Over 99% of US businesses are classified as small businesses.

They are, without doubt, the backbone of the US economy. 

Of course, small businesses are the backbone of economies across the globe.

But, just how much do small businesses earn? 

Naturally, the answer to this depends on a variety of factors, such as the chosen industry, product or service offered, and even the profit margins set. 

It’s time to take a look at the average small business revenue and other related facts.

Key Statistics

  • The average income for a small business with 1-4 employees is $347,000
  • Just 13.7% of small businesses generate revenue over $100,000 per year
  • The average female small business owner earns $40,000 less than their male counterparts
  • On average, younger business owners have higher revenues
  • Small business profit margins average between 7-10%
  • Businesses in financial services have the largest profit margins
  • There are 32.5 million small businesses in the US
  • 66% of small businesses survive the first two years of trading
  • On average, it takes 2-3 years for a small business to become profitable
  • 46.4% of the US workforce are employed by small businesses
  • Education and health services have more employees than any other industry
  • Only 7% of small businesses in the US are owned by millennials
  • 33% of small businesses don’t have a website

Top Average Small Business Revenue Statistics in 2024

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1. The Average Income For a Small Business With 1-4 Employees Is $347,000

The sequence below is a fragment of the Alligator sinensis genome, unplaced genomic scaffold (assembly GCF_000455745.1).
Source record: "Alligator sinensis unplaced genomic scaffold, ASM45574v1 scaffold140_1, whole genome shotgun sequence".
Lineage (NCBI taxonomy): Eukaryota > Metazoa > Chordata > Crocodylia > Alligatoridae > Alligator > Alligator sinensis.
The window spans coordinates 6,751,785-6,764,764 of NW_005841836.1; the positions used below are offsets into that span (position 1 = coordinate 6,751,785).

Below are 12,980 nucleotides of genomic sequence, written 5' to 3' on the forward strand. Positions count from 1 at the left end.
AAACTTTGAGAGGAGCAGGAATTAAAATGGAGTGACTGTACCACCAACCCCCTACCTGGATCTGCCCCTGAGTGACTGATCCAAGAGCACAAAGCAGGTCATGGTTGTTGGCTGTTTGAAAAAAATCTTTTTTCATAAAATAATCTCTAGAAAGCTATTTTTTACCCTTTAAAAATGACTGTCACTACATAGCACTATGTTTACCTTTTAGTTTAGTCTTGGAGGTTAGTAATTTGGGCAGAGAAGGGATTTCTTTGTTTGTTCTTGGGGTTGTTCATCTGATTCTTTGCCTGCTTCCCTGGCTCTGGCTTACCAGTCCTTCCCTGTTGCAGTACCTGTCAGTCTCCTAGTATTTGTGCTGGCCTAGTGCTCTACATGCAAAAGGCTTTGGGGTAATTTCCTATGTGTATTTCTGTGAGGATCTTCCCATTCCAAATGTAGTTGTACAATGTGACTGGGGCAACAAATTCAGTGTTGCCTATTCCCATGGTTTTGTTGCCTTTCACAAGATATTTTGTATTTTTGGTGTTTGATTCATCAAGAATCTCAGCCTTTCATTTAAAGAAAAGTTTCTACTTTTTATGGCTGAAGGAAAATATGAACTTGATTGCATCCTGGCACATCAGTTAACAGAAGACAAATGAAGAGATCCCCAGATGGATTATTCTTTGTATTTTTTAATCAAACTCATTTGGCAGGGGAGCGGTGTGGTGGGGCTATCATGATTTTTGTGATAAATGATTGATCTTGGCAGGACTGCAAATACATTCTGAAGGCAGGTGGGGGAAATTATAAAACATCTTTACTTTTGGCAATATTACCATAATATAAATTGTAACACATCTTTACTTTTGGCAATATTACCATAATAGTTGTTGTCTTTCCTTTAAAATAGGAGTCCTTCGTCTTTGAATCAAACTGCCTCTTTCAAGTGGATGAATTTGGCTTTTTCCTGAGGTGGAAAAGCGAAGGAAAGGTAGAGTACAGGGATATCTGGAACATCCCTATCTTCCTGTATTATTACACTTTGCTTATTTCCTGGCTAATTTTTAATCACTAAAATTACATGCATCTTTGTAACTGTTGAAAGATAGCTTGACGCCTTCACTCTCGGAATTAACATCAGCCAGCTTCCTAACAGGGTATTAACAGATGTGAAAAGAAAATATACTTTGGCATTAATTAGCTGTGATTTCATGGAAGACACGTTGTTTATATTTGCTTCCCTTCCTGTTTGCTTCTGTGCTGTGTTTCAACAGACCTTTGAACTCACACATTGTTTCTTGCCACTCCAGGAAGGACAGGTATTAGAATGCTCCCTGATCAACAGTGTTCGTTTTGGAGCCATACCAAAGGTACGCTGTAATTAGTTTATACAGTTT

A business is classified as small if it has less than 500 employees.

Of course, there is a big difference between businesses with 499 employees and those with just one or two. 

The average small business revenue in the US is $53,000.

However, this is a very generalized figure. 

The following presents a clearer picture of the real average revenue for small businesses. 

According to a Zippia survey, businesses with between 1-4 employees average $347,000 a year.

Those with between 5-9 employees have an average revenue of $1.08 million.

A figure of $2.16 million has been set as the average revenue for businesses with 10-19 employees. 

This figure jumps up for businesses with between 20-99 employees.

Their average revenue is $7.12 million, while those with 100-499 employees enjoy an average revenue of $40.77 million. 

It should be noted that revenue is not the same as profit.  

The figures show that businesses with an annual income under $1 million average $43,000 per employee, while those with up to a $50 million revenue average $230,000 per employee.

Together that’s an average of $100,000 per employee.


2. Just 13.7% Of Small Businesses Generate Revenue Over $100,000 Per Year

The above figures regarding average revenue look promising.

Whether you’re a new business owner or well-established, you could be forgiven for looking at the figures and deciding there is plenty of potential for the future.